Wednesday, September 13, 2006

The dance of the seven(teen) veils

Today you will see all my knitted scarves. Our scarf drawer also holds some non-knitted scarves, and 2 that Arthur made. And hats, but we're not counting hats*, today! I counted 13 scarves at first, but then I remembered a few more, and now we're up to 17! I think that's all.

Left to right: Black and grey slip-stitch pattern, which I later turned into a hat for this book; mini not-a-clapper, that is, a narrow scarf inspired directly by Clapotis, but I couldn't be bothered to read the pattern; a scarf I made for Stephen years ago. It's a strand of sock yarn (grey or navy) held together with some teal alpaca I found in a post-yard-sale pile. I knit it one summer when I had a job which involved shoving pages into a machine in batches. While the machine processed them, I knit. Then later I got to proofread the new pages. I changed patterns and colours at my whim. Next up, the brown novelty stuff scarf, and the sensible beige scarf for Stephen; the handspun, bought on Hornby Island, nice-soft-stuff scarf -- way too short, really, but I'd hate to frog it, since it's so soft and mohairy; the recycled sari silk scarf; and finally the green wool scarf for Elaine.

And another batch! These are the ones I found in a big bag just the other day. There is a reason they were in the closet, for the most part!
Left to right:
Ahh, the Cha-cha scarf for Elaine. One ball was not enough, two was way too much. Also, I started in stocking stitch, but then one day I just reversed myself and so the fuzz came out on the other side, and then when I got around to finishing it, I worked in garter stitch. But who cares, really, coz it's all just fuzz and only a kook would study it closely enough to notice! Then the lime-green in Sirdar Snowflake. Never, ever knit with this stuff, that is my advice to you! In the middle is the scarf I knit for my high school sweetheart, who, it turns out, is now my husband! I gave it to him one Christmas, and he lost it New Year's Eve that same year. But he didn't really lose it, he left it at a friend's house, where he found it again the following winter. (Yes, I married him, even after that!) The red one is a ball of mohair, with ends made of some blue stuff I got at the thrift store. I got so bored in the middle of this one that I just put a bunch of holes here and there. Lastly, the 50-grams-of-sock-wool scarf, which now barely fits around Elaine's neck.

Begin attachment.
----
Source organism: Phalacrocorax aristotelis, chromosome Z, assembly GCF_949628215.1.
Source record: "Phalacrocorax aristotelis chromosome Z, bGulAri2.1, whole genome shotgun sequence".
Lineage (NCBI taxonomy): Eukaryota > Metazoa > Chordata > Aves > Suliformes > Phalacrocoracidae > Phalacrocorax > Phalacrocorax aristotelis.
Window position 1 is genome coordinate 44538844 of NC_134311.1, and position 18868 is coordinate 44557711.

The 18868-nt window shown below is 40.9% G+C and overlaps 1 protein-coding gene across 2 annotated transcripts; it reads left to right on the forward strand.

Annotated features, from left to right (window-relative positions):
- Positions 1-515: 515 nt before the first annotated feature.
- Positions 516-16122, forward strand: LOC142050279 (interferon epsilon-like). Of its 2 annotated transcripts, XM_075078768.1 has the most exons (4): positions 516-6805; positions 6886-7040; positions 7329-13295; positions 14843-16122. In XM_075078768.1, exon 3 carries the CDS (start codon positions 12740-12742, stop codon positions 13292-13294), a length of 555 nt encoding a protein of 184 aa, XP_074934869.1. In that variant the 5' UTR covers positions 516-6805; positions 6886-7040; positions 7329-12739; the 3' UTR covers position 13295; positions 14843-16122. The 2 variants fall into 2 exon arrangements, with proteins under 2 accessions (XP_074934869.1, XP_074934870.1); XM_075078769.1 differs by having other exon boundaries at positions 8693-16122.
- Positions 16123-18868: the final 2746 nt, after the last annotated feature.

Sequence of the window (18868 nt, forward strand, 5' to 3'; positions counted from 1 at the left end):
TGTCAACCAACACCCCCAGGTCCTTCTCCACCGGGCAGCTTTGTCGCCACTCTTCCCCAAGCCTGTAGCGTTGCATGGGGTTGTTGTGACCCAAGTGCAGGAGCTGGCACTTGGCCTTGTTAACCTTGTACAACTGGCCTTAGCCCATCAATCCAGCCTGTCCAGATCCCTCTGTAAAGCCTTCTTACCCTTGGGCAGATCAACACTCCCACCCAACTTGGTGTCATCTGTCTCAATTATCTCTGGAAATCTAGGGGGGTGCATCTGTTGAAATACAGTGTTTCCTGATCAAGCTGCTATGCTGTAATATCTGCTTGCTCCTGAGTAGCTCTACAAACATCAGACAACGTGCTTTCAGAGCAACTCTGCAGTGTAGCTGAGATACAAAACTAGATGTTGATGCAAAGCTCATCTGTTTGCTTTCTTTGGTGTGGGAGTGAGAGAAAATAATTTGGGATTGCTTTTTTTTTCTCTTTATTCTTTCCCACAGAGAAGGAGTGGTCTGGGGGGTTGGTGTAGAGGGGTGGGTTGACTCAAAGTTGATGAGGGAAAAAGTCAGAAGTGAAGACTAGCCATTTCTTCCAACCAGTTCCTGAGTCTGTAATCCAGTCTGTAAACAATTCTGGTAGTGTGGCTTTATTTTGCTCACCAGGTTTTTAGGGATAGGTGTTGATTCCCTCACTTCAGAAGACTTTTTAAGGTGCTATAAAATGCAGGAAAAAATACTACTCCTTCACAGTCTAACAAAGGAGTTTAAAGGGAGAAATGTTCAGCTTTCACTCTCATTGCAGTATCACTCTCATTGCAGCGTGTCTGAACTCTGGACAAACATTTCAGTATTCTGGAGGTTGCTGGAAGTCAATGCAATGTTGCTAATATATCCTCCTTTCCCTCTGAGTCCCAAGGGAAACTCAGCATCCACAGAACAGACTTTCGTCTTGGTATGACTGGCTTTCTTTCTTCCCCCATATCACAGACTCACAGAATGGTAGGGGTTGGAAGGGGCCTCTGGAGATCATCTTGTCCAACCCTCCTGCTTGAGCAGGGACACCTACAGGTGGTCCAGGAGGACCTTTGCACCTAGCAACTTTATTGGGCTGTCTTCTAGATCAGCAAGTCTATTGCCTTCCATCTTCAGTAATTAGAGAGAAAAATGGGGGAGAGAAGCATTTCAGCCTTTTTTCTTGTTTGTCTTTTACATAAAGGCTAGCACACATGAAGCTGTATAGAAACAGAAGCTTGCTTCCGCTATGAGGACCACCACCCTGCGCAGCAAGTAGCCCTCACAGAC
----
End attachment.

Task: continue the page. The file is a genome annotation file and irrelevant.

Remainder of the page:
And some details: This is the recycled sari silk, done in mitered squares, one after the other. They sort of stretched and became rectangles... This yarn is really heavy! I made a hat, too, which is completely non-stretchy and just sits on my head. No good in the dead of winter, but so pretty!

And the many patterns of Stephen's scarf. It's all pretty reversible. It's fraying a bit at the edges, but it's still a fine scarf. And by now, of course, it's a family heirloom. One can't give such a thing to the Sally Ann.

The boyfriend scarf made from yarn bits I found at home -- must have been my mom's leftovers. Where it's sort of sewn together in the middle, I had used a tiny bit of angora. Okay, so I was young and foolish and didn't quite "get" gauge and weight and stuff. It was obvious it wasn't going to work, so my mom helped me take it out and "fix" it.

The holey mohair. I realised after a while that with those silly holes, this scarf had to stay in the immediate family and was not suitable as a gift. It's actually nice and warm.
And the sock-yarn scarf. Perhaps I can frog this and use the yarn for something else....

These four I found after the initial search. Two moebius thingies made when the yarn proved insufficient for a whole scarf. The summer tweed stole, which is sort of scarf-like -- it's folded in half here, and the red scarf, not long enough for the Red Scarf project, but fine for a kid here!

There's a theme here -- scarves take more yarn than I think! Maybe one day I'll show you the hats made of scarves that were even shorter! (If you have a "scarf" about 18-20 inches long, sew the ends together, pick up stitches along one edge and work in the round, decreasing something like 8 stitches every other round till you are done. Voila, instant transformation from useless, too-short scarf to quirky, high-fashion hat!)


* There's always the Hallowig, though.